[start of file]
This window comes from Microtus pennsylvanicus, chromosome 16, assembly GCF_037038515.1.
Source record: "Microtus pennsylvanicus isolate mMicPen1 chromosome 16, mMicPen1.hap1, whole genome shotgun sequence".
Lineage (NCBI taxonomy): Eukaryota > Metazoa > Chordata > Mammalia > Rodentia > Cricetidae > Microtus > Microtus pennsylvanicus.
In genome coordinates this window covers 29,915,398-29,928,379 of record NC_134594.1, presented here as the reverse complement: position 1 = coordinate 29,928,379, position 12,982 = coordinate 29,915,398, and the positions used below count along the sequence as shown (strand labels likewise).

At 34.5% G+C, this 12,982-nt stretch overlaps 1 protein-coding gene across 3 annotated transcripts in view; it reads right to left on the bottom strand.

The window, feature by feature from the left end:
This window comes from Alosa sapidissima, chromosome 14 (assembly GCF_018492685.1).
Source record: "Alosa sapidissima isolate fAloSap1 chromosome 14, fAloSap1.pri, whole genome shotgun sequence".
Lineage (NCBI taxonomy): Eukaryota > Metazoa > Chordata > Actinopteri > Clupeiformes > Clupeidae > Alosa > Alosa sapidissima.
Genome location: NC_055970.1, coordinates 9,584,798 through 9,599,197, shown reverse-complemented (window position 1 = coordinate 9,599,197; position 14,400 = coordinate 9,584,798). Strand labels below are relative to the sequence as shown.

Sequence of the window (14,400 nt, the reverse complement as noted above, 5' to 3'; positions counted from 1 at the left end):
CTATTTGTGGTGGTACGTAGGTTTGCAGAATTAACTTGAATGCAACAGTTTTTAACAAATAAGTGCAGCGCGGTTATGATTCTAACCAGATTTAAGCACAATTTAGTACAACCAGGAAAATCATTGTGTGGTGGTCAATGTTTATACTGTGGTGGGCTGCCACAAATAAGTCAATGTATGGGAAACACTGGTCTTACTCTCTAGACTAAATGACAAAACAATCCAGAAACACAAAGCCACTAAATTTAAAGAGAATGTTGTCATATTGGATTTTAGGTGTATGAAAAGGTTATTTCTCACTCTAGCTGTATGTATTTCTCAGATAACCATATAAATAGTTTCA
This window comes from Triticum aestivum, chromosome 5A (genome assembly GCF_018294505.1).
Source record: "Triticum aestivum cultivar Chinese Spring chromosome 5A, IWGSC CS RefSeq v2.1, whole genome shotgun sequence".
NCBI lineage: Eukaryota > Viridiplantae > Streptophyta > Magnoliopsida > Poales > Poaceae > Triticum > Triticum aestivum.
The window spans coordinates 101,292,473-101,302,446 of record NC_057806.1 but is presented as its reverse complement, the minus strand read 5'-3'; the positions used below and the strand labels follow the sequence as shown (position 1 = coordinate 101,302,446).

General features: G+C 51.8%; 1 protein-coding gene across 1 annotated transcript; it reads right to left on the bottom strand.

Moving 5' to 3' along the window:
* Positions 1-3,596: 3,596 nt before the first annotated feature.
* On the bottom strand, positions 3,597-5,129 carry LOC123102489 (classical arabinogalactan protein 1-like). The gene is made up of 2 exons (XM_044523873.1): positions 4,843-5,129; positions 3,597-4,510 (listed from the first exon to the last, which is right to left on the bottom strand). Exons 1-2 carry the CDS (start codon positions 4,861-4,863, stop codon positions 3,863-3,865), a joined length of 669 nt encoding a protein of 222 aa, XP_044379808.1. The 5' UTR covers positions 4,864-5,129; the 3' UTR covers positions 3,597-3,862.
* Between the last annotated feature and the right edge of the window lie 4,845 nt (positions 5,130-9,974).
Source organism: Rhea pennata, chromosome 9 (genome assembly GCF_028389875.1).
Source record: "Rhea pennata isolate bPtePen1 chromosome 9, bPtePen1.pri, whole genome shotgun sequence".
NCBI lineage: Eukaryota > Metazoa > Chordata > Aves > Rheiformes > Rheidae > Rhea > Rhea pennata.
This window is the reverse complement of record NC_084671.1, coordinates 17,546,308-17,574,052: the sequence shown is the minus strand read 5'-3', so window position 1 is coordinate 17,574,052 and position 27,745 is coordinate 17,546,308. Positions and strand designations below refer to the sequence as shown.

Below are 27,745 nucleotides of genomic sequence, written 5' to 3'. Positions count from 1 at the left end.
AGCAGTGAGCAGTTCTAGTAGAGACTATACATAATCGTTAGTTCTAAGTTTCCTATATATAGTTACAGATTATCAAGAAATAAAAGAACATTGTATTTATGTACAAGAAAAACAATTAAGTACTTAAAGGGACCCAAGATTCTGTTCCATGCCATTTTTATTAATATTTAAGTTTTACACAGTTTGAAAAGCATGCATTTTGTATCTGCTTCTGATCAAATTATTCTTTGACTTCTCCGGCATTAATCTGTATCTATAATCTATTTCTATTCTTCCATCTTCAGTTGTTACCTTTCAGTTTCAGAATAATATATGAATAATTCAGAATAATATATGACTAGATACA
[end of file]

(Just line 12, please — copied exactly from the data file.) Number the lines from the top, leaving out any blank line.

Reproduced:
CTATTTGTGGTGGTACGTAGGTTTGCAGAATTAACTTGAATGCAACAGTTTTTAACAAATAAGTGCAGCGCGGTTATGATTCTAACCAGATTTAAGCACAATTTAGTACAACCAGGAAAATCATTGTGTGGTGGTCAATGTTTATACTGTGGTGGGCTGCCACAAATAAGTCAATGTATGGGAAACACTGGTCTTACTCTCTAGACTAAATGACAAAACAATCCAGAAACACAAAGCCACTAAATTTAAAGAGAATGTTGTCATATTGGATTTTAGGTGTATGAAAAGGTTATTTCTCACTCTAGCTGTATGTATTTCTCAGATAACCATATAAATAGTTTCA